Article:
Trading in credit derivatives increased 113% in 2006 to $49.9 trillion worldwide, according to a report released by Fitch Ratings, which warned that the market was still vulnerable to a sudden downturn.Index-based products traded more heavily than single-name credit default swaps (CDS) for the first time, at $22.2 trillion against $20 trillion notional, Fitch said. And the share of products referencing low-quality debt also continued to rise: 38% referenced speculative-grade or non-rated debt, compared with 34% in 2005 and 18% in 2003. Fitch said this represented a continuing search for yield in a low-spread environment.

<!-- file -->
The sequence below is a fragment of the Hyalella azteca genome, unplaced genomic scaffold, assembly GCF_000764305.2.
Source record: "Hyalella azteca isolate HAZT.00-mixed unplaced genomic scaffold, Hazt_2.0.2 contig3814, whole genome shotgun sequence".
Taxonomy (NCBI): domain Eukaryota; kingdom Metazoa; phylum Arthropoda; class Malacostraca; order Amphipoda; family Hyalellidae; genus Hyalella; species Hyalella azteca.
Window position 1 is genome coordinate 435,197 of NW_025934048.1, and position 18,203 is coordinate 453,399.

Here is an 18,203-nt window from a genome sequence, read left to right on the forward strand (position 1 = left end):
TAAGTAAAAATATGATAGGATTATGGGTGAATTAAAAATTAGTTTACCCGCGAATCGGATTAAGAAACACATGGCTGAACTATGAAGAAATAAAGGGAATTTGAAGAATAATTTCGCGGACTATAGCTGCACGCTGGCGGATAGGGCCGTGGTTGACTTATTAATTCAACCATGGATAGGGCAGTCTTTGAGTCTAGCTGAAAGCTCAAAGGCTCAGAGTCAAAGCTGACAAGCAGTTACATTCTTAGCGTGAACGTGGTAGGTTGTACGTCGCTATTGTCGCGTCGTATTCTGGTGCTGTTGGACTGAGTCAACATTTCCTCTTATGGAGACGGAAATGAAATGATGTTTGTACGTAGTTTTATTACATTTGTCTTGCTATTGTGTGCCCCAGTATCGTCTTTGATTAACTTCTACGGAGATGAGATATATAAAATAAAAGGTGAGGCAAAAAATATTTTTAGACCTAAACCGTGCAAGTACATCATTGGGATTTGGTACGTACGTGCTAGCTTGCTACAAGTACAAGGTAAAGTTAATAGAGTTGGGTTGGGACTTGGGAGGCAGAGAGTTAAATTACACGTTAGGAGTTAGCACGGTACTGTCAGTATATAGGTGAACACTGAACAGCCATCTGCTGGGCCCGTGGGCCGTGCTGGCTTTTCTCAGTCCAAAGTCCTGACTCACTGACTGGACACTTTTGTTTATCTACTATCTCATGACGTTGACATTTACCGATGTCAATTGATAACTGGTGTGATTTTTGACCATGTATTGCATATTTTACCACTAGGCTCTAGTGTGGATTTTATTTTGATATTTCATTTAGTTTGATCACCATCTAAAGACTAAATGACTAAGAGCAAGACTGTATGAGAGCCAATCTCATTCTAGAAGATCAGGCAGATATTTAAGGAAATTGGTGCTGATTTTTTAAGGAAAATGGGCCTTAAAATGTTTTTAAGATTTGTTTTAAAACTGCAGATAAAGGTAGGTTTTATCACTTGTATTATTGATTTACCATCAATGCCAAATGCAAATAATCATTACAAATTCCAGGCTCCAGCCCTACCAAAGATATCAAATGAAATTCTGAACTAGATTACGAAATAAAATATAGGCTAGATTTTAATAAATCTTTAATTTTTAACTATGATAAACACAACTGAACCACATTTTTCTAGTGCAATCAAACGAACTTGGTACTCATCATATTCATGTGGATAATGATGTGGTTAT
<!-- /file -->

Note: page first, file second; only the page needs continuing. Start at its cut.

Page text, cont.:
Looking forward, the agency said market participants expected continued but slower growth of between 11% and 50% this year, led by growth in collateralised debt obligations, loan CDSs and traded indexes. The market was most likely to face problems related to a turn in the credit cycle or the lack of adequate documentation for LCDS transactions.
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